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Yes, Demons Do Exist
Chlamydia infection rate, by country (WHO 2004) Credit: Wikimedia Commons
Chlamydia infection rate, by country (WHO 2004) Credit: Wikimedia Commons

Are we being manipulated by microbes? The idea is not so whacky. We know that a wide range of microscopic parasites have evolved the ability to manipulate their hosts, even to the point of making the host behave in strange ways. A well-known example is Toxoplasma gondii, a protozoan whose life cycle begins inside a cat. After being excreted in the cat’s feces, it is picked up by a mouse and enters the new host’s brain, where it neutralizes the fear response to the smell of cat urine. The mouse lets itself be eaten by a cat, and the protozoan returns to a cat’s gut—the only place where it can reproduce (Flegr, 2013).

T. gondii can also infect us and alter our behavior. Infected individuals have longer reaction times, higher testosterone levels, and a greater risk of developing severe forms of schizophrenia (Flegr, 2013). But there is no reason to believe that T. gondii is the only such parasite we need to worry about. We study it in humans simply because we already know what it does in a non-human species.

Researchers are starting to look at manipulation by another human parasite, a sexually transmitted bacterium called Chlamydia trachomatis. Zhong et al. (2011) have found that it synthesizes proteins that manipulate the signalling pathways of its human host. These proteins seem to facilitate reinfection, although there may be other effects:

Despite the significant progresses made in the past decade, the precise mechanisms on what and how chlamydia-secreted proteins interact with host cells remain largely unknown, and will therefore still represent major research directions of the chlamydial field in the foreseeable future. (Zhong et al., 2011)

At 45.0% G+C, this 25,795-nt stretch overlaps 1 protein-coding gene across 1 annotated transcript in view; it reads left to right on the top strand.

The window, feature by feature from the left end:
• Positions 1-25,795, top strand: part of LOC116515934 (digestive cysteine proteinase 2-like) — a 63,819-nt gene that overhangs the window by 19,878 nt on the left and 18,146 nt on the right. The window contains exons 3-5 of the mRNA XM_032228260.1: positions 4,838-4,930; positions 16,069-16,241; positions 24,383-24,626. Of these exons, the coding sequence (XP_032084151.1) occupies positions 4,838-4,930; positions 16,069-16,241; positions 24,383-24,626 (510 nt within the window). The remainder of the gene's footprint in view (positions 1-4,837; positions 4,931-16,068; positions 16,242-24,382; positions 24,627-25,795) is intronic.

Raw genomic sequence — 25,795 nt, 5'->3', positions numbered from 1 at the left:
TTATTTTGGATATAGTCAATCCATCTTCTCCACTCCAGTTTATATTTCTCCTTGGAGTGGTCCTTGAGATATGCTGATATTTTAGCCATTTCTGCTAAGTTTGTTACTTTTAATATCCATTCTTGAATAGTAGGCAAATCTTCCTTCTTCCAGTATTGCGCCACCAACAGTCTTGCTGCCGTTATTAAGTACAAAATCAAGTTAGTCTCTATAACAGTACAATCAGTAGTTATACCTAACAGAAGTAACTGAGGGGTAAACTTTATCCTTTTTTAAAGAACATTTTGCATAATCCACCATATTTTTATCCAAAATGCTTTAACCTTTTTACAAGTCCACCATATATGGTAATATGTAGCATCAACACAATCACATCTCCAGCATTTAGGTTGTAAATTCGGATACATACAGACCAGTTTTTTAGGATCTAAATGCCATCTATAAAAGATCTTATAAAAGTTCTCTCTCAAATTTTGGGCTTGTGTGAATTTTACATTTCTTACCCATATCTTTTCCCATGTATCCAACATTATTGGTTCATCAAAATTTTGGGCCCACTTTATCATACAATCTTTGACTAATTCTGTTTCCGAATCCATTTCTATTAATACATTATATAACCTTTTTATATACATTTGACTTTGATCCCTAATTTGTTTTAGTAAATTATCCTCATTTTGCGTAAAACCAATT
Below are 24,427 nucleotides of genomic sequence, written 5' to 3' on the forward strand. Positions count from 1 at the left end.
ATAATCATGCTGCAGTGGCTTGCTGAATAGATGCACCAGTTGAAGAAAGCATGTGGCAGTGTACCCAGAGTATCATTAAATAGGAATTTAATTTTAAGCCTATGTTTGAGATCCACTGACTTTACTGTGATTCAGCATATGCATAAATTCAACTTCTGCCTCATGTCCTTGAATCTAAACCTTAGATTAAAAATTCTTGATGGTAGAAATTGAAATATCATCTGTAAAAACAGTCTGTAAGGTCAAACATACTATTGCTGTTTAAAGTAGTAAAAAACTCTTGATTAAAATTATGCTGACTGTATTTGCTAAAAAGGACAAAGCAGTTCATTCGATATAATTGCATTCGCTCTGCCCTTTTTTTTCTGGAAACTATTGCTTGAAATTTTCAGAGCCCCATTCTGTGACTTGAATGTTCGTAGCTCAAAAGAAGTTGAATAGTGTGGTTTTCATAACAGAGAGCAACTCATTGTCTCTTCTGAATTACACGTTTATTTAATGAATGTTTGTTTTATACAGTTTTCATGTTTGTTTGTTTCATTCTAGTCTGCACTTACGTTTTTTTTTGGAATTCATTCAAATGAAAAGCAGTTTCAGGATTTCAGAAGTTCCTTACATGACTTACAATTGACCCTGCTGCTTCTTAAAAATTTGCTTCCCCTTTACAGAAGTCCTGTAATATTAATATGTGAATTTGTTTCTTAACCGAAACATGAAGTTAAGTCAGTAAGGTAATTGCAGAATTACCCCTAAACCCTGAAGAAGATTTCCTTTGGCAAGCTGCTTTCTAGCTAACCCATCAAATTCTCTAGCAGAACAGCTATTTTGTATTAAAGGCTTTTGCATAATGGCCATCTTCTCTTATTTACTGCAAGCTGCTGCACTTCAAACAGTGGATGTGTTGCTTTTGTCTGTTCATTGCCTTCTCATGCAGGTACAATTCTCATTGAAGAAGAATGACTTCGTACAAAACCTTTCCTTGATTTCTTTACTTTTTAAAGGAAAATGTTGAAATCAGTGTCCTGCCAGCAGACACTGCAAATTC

What else would a sexually transmitted pathogen do to its host? For one thing, it could cause infertility:

While several nonsexually transmitted infections can also cause infertility (e.g., schistosomiasis, tuberculosis, leprosy), these infections are typically associated with high overall virulence. In contrast, STIs tend to cause little mortality and morbidity; thus, the effect on fertility seems to be more “targeted” and specific. In addition, several STI pathogens are also associated with an increased risk of miscarriage and infant mortality (Apari et al., 2014)

Chlamydia is a major cause of infertility, and this effect seems to be no accident. Its outer membrane contains a heat shock protein that induces cell death (apoptosis) in placenta cells that are vital for normal fetal development. The same protein exists in other bacteria but is located within the cytoplasm, where it can less easily affect the host’s tissues. Furthermore, via this protein, Chlamydia triggers an autoimmune response that can damage the fallopian tubes and induce abortion. This response is not triggered by the common bacterium Escherichia coli. Finally, Chlamydia selectively up-regulates the expression of this protein while down-regulating the expression of most other proteins (Apari et al., 2014).